History is about to repeat itself. In a recent study published in The BMJ, we found that from 1985 to 2019, the US government invested $337 million in research and development that directly led to the invention of the mRNA COVID-19 vaccines. This included NIH-funded grants in basic and translational science that helped elucidate the structure of a prefusion human coronavirus spike protein in 2016. This capability was key for developing a vaccine for SARS-CoV-2 after the virus genome became available in early 2020.

Involvement of federal scientists was so central that several of them were to be named on Moderna’s original patent for the vaccine, though the company later objected to this inclusion. The US government also invested in mRNA vaccine technology, human clinical trials, and manufacturing capacity through the Department of Defense and the Biomedical Advanced Research and Development Authority. Public funding of phase 1 clinical trials of CureVac’s mRNA rabies vaccine in 2013 and phase II and III studies of Moderna’s mRNA Zika vaccine in 2016 was vital for learning how to use this approach to safely elicit an immune response in humans.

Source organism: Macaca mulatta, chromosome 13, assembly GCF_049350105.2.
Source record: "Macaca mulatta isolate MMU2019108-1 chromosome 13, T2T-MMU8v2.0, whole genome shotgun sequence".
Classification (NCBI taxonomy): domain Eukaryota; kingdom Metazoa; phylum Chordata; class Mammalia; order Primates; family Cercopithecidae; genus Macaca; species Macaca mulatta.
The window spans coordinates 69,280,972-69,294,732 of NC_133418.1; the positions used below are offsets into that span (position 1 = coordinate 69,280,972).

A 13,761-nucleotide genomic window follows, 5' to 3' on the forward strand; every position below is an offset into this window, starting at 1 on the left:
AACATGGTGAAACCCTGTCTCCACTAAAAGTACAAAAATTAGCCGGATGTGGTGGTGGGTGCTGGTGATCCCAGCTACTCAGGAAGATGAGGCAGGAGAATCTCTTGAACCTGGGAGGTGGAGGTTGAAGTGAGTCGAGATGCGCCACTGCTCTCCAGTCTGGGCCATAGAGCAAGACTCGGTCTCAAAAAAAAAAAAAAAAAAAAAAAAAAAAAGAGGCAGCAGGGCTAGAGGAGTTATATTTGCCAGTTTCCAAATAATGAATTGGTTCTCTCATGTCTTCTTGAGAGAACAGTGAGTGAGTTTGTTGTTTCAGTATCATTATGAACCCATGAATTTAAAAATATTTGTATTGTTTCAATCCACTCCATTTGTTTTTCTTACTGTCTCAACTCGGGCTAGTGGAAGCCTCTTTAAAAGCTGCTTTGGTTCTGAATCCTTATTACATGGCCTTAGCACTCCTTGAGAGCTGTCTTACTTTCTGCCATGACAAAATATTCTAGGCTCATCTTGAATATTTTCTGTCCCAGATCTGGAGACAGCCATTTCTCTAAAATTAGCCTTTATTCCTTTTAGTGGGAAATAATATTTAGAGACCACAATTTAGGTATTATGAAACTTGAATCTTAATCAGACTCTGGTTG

These targeted pre-pandemic investments were paired with a historic $31.6 billion in funding during the first two years of the pandemic (Jan. 1, 2020, to March 31, 2022) to support manufacturing, clinical trials, and to guarantee purchase of 1 billion vaccine doses.


So how can more than quadrupling the price be justified? On March 22, Moderna CEO Stephane Bancel will testify before a US Senate committee about his company’s proposed price escalation decision. Pfizer-BioNTech leaders should also testify as they benefited from the substantial publicly funded work on mRNA vaccines for decades before the pandemic; that work was paid for by US and German taxpayers, among others. Pfizer-BioNTech also licensed patents from public and academic institutions to develop its vaccine.

Last March, President Biden launched, and Congress appropriated $1 billion to, the new Advanced Research Projects Agency for Health to advance transformative high-quality research of difficult biomedical questions. How will the federal government ensure that these scientific breakthroughs are made available at an affordable and accessible cost to all Americans after they are commercialized by the private sector?